What's a Saucepan and Which Size Is Right for Me?

What's a Saucepan and Which Size Is Right for Me?


Xtrema Saucepans | Built to Last and Save for Life

Despite its name, a saucepan is really just a small pot with high, straight sides and a single long handle. Saucepans commonly have lids and sometimes include small spouts on the side for easy pouring.

You may already have a saucepan in your kitchen arsenal, but does it have everything you look for in a great piece of cookware? Here’s everything to consider when choosing a saucepan, from what size to look for to what material is best.

Saucepan vs. Pot: Is There Really a Difference?

Saucepans are specifically designed to accommodate sauces and other liquids, while pots are a type of all-purpose cookware that could be any shape. Saucepans have higher, straighter sides than most pots and feature a long handle. Pots may have rounded edges, two looped handles instead of one long one, and may even be oval-shaped as opposed to circular. 

Another main difference between saucepans and pots is size. Pots vary greatly in size and even shape, with stock pots being a prime example of just how big pots can be. And you already know that the bigger a piece of cookware is, the heavier it is and more difficult to wash (and more likely to collect dust in a cupboard or on a shelf). 

Saucepans are usually small enough to fit on any burner and lightweight enough to easily transport and clean. Overall, saucepans are just as versatile as pots but much more convenient to use.

What Size Saucepan Should I Get?

There is no best size of saucepan for everybody, so consider what you are most likely to cook with a saucepan to decide what size is going to best meet your needs.

If you cook for only one or two people, a 1- or 1.5-quart saucepan is a great place to start. If you cook for a family of four or tend to make somewhat larger servings of meals, a saucepan in the 2- to 2.5 quart range will likely be more appropriate. Saucepans usually come in 3- and 4-quart sizes as well, which will more closely resemble your standard pot and be excellent for even more types of food.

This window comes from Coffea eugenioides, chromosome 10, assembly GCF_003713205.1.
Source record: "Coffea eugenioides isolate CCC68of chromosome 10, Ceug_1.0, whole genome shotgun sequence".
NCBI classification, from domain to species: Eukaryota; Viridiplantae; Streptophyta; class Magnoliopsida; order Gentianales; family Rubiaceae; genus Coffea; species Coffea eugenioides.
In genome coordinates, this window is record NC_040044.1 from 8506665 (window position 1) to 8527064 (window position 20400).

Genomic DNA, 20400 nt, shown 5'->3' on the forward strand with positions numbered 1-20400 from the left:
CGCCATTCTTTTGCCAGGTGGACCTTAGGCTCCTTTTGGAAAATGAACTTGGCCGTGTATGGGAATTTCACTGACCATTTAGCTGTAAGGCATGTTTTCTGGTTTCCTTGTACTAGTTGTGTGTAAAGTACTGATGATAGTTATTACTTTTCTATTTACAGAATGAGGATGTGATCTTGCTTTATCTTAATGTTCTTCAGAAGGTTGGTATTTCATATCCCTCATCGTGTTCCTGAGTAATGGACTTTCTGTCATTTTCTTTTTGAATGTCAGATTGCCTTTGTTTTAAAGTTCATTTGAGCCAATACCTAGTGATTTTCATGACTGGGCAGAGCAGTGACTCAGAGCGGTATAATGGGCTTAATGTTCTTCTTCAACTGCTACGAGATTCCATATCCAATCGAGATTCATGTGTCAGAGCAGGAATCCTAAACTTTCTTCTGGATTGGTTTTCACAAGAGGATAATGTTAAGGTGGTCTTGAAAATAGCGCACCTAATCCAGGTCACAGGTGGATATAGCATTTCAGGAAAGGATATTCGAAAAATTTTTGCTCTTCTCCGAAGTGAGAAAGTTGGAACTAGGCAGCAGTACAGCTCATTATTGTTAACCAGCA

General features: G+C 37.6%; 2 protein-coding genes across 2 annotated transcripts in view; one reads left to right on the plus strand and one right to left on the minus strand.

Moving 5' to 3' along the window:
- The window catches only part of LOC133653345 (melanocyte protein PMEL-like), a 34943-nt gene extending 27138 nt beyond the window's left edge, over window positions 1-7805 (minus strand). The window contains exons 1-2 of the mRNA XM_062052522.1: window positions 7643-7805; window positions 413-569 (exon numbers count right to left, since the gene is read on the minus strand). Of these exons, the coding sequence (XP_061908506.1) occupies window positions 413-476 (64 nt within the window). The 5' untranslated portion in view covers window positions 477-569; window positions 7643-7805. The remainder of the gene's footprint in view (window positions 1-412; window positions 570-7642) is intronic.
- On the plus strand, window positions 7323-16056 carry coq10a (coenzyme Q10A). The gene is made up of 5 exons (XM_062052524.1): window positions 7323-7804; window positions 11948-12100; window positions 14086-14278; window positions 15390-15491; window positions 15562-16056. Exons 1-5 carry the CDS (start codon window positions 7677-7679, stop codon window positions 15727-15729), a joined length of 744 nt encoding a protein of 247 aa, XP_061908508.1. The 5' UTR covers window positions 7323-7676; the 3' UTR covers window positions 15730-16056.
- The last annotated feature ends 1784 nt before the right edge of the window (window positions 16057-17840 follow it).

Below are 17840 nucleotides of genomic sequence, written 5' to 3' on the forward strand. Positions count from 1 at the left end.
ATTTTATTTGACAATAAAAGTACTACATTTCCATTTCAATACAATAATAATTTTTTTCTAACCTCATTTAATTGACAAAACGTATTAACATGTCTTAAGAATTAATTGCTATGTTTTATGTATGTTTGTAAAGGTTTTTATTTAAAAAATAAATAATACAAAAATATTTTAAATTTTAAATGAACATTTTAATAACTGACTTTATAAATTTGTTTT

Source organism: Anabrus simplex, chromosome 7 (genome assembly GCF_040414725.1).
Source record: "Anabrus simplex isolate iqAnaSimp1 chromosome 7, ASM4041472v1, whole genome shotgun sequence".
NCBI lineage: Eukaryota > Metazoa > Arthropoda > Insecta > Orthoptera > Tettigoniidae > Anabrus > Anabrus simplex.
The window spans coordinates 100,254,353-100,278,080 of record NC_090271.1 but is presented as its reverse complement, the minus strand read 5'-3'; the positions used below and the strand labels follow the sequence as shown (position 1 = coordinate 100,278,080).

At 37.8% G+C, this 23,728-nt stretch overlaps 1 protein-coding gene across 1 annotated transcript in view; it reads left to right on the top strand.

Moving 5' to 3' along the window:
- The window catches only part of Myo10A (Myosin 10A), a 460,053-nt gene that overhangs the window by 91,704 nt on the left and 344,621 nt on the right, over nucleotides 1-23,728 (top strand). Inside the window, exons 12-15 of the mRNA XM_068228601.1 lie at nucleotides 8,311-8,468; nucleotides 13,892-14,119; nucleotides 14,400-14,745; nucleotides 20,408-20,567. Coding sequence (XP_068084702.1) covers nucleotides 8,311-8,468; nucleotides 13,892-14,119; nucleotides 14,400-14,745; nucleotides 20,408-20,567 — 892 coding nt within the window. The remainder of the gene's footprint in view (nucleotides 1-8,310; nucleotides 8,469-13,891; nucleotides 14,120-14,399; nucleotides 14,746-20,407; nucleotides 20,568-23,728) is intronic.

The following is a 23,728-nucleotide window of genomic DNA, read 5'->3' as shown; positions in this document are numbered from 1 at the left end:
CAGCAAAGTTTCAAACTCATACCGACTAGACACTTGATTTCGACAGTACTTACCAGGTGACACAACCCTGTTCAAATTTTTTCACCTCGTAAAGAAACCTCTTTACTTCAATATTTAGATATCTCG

But you may not have to choose just one size. It’s not uncommon to see saucepans come in sets of two or three as having more than one is never a bad thing.

Unlike some types of pots and pans that are too heavy to carry or awkward to use/clean, saucepans are convenient for everyday cooking. You’ll find yourself reaching for it often without thinking twice about it because you know clean-up will be a breeze and the small pot will do the trick for whatever you’re making.

What Is a Saucepan Used for?

Unless you’re a sauce fiend, this is probably not going to be the only thing you use your saucepan for. In fact, to use one only to make sauce would be a waste!

Potential saucepan uses are just about endless. Saucepans can be used to:

  • Simmer
  • Boil
  • Steam
  • Stew
  • Melt or warm
  • Steep
  • Braise
  • Reduce

When you cook with a saucepan, take advantage of its deep sides and handy size. Use it to boil small servings of grains or vegetables, melt butter quickly, or build complex reductions without fear of burning or “breaking” them. Generally, a saucepan won’t be large enough to cook an entire meal (unless you’re cooking for just yourself), but it’ll make a great companion to the other piece or pieces of cookware you use by handling the liquid ingredients and saucier sides.